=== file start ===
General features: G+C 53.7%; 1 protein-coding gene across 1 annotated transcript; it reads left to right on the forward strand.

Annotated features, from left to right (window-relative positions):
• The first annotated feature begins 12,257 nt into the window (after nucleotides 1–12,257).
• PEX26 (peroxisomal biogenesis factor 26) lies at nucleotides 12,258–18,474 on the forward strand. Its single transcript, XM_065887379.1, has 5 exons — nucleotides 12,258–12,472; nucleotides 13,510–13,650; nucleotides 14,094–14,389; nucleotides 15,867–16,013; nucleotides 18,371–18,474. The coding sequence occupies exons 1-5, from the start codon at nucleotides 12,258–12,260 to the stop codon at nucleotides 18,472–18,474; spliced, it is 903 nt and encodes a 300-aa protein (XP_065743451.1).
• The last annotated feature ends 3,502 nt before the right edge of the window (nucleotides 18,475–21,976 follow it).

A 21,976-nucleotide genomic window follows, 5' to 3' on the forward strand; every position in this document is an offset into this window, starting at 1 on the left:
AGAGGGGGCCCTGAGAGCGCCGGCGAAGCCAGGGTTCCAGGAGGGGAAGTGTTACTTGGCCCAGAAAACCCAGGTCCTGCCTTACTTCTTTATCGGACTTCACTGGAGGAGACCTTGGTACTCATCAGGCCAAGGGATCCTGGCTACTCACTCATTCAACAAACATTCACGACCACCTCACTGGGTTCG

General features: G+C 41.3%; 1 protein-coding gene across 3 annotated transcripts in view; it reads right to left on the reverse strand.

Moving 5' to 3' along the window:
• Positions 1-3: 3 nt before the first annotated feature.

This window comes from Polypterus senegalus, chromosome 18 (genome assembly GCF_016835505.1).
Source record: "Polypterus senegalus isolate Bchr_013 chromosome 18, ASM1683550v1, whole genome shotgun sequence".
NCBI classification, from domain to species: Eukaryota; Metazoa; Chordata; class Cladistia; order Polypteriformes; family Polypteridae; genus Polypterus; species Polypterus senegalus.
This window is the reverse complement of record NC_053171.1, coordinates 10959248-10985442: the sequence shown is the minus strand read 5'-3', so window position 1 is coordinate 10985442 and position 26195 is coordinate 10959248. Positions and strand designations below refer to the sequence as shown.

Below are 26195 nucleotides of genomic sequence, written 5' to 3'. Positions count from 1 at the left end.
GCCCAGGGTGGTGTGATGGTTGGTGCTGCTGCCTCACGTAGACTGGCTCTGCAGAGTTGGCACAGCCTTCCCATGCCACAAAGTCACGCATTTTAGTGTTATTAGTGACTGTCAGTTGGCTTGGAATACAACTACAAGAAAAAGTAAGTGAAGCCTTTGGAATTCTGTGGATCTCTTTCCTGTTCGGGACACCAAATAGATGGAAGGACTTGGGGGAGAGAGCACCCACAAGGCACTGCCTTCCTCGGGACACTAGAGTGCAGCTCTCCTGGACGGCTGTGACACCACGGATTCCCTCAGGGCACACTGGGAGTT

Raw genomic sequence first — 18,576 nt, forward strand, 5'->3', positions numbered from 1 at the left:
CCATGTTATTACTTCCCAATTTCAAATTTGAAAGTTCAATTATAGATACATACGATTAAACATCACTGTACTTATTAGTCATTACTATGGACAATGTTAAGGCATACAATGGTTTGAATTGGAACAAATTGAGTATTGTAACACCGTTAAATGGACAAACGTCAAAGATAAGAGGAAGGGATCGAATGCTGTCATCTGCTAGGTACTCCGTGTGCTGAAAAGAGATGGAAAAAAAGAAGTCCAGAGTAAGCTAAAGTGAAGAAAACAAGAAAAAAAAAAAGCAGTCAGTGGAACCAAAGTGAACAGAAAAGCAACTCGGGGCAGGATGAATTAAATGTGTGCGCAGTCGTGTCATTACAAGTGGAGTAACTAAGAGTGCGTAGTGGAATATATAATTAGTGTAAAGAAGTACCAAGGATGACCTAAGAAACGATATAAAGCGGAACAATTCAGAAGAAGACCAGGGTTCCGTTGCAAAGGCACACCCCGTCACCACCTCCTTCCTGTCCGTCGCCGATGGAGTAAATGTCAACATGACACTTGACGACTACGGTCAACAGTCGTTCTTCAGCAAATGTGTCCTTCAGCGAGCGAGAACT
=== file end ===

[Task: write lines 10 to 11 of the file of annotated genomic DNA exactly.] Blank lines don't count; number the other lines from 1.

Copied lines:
• Positions 1-3: 3 nt before the first annotated feature.

This window comes from Polypterus senegalus, chromosome 18 (genome assembly GCF_016835505.1).